Thanks!

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[-] DrTonySoileau +0 points · 8 months ago

There are 5-6 appliances on the market that are uniquely different and probably a 100 designs to choose from. Sometimes insurance and particularly Medicare dictates which appliances dentists offer. I certainly don't offer my patient a 100 choices. I usually show them 3-4 different types based on the size of their mouth, condition of their teeth, if they sleep with their mouth open, how much they clench and grind, etc.

We adjust our patients appliances for them. Yes it means several appointments but it allows me to talk directly to our patients so I can monitor how they are sleeping. And how much advancement in the appliance so I can also manage their TMJ and muscle issues. I strongly suggest you go see your dentist and let his office adjust it for you. At least the first couple of times.

Don't get discouraged. Some of my patients take a little more effort to get to a great night sleep too! TMJ is almost always caused by sleep apnea. Not 100% of the time. But the vast majority. Once your sleep apnea is under control your TMJ problems should also start to get better.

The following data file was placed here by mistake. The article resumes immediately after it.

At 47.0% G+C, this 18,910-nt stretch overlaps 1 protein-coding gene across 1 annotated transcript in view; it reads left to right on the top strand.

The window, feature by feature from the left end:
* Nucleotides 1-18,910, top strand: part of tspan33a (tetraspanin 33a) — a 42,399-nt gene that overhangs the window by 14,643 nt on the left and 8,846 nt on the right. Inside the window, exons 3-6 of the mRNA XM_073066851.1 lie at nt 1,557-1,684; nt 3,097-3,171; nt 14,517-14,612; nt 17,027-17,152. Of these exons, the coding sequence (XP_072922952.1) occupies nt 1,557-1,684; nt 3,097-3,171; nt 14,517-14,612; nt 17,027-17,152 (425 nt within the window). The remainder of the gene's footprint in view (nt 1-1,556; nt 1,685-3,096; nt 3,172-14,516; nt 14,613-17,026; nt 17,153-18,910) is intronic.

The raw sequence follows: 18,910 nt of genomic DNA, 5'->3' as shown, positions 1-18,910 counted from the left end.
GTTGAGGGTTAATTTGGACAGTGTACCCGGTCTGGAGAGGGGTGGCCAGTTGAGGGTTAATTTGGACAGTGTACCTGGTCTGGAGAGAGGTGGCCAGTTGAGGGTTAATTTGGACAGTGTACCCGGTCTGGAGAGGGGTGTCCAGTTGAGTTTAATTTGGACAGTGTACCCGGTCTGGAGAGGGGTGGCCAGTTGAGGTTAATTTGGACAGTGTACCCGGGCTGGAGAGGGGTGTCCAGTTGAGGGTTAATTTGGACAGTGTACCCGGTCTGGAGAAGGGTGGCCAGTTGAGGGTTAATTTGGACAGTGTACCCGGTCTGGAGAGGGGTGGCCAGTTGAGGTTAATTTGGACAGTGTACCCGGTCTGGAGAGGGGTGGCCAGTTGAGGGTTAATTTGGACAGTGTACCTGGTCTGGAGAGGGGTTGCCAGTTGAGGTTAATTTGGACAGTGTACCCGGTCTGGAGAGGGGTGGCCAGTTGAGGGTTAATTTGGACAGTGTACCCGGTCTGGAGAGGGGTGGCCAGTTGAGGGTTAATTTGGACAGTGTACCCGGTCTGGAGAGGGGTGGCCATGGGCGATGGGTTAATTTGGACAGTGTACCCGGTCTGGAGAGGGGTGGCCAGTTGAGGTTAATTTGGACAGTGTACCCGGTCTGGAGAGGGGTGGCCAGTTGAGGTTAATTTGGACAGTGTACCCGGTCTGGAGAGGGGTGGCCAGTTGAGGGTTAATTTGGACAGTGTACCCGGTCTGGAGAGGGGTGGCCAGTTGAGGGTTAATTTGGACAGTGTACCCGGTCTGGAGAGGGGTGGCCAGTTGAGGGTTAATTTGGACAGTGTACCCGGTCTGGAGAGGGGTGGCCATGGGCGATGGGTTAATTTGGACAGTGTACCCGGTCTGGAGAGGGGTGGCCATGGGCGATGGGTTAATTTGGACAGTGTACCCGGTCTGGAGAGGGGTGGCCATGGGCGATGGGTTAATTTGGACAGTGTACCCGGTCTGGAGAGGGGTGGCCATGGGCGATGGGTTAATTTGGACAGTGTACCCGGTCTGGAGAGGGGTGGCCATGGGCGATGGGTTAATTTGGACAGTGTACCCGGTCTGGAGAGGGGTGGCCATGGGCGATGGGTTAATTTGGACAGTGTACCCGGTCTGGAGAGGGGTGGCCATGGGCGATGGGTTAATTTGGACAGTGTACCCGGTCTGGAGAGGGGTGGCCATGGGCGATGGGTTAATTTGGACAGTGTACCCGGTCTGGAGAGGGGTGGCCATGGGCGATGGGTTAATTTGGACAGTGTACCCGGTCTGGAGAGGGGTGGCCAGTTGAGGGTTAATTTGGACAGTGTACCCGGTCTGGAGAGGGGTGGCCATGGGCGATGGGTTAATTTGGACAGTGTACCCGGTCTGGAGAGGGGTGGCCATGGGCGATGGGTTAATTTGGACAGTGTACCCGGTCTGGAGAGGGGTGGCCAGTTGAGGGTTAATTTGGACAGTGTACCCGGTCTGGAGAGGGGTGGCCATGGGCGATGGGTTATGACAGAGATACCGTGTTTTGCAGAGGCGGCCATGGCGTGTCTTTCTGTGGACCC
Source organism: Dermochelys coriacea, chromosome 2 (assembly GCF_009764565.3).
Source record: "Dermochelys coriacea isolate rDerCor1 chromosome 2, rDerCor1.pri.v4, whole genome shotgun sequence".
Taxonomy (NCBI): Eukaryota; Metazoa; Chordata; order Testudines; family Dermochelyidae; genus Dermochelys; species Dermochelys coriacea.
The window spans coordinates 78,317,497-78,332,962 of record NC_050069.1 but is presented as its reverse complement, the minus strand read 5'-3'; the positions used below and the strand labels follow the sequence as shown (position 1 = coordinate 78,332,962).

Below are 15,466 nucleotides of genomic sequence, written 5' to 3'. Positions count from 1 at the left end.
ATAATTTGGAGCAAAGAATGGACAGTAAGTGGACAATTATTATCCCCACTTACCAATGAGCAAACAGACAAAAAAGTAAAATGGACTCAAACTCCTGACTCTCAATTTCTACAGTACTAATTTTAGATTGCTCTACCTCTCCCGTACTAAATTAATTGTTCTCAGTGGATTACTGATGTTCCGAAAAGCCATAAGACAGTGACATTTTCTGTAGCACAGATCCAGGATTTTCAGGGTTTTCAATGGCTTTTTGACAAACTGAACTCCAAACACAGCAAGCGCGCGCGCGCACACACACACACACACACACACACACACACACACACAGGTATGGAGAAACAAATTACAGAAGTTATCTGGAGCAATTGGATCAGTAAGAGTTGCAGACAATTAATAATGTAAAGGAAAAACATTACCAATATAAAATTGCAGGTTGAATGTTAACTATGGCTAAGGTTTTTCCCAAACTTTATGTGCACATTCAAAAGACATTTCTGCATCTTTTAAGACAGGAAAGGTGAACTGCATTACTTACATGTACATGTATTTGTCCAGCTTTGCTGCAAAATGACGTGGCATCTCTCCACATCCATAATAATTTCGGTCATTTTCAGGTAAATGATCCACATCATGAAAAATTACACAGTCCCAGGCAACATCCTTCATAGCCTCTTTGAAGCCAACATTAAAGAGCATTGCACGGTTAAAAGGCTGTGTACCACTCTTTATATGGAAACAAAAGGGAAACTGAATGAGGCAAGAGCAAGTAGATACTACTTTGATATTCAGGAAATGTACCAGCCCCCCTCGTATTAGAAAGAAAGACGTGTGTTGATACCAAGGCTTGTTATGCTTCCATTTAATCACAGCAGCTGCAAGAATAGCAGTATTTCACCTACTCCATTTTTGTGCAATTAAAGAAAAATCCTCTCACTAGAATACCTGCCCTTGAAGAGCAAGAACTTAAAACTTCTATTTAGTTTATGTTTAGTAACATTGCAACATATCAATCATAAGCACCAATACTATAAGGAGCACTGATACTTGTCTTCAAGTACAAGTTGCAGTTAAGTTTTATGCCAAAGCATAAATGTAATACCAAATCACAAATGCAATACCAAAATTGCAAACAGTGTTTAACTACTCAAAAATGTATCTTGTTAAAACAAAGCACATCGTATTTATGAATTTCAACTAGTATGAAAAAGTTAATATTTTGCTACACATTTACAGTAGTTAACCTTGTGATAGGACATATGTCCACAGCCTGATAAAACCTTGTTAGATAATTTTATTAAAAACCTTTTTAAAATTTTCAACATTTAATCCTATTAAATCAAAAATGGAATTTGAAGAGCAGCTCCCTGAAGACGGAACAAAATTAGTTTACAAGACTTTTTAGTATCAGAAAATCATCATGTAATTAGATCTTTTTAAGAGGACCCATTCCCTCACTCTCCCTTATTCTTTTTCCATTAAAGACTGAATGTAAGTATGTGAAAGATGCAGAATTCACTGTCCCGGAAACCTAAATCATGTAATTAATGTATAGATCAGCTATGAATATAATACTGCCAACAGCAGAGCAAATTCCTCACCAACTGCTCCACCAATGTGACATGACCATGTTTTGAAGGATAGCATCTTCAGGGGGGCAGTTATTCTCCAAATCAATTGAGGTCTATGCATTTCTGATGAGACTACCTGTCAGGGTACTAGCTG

Fell free to ask me any other questions you may have. And keep us posted on how your doing. Your not the only one out there in this same situation. So your questions and comments also help a lot of other patients.

Dr Tony

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[-] SleepDent +0 points · 6 months ago

Also, remember that there are 100 different appliances with 100 different levels of effectiveness. Be sure to ask your sleep dentist if he can provide you written efficacy studies for each type he is recommending, so that you don't spend your money on an ineffective "dud". The Herbst-style appliance is not one of my favorites either but it does test out relatively well in terms of effectiveness if you can get used to it. a.b.luisi,d.m.d.

[+] [deleted] +1 point · 8 months ago
[+] [deleted] +0 points · 8 months ago
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[-] AdventurousPinkDolphin1486 -1 point · 8 months ago

Hello Dr. Tony,

I have been using the Somnodent device for over a year. It originally helped my OSA but never stopped my snoring. I have adjusted it a few times when I started to feel fatigued during the day, but have not had another home study done. I am currently not feeling rested at all and considering a cpap, which I dread. Was the device supposed to stop snoring and since it didn't, does that mean it isn't working? I had a dentist in Baton Rouge and am now living in Colorado. Can you recommend someone in the Dever area?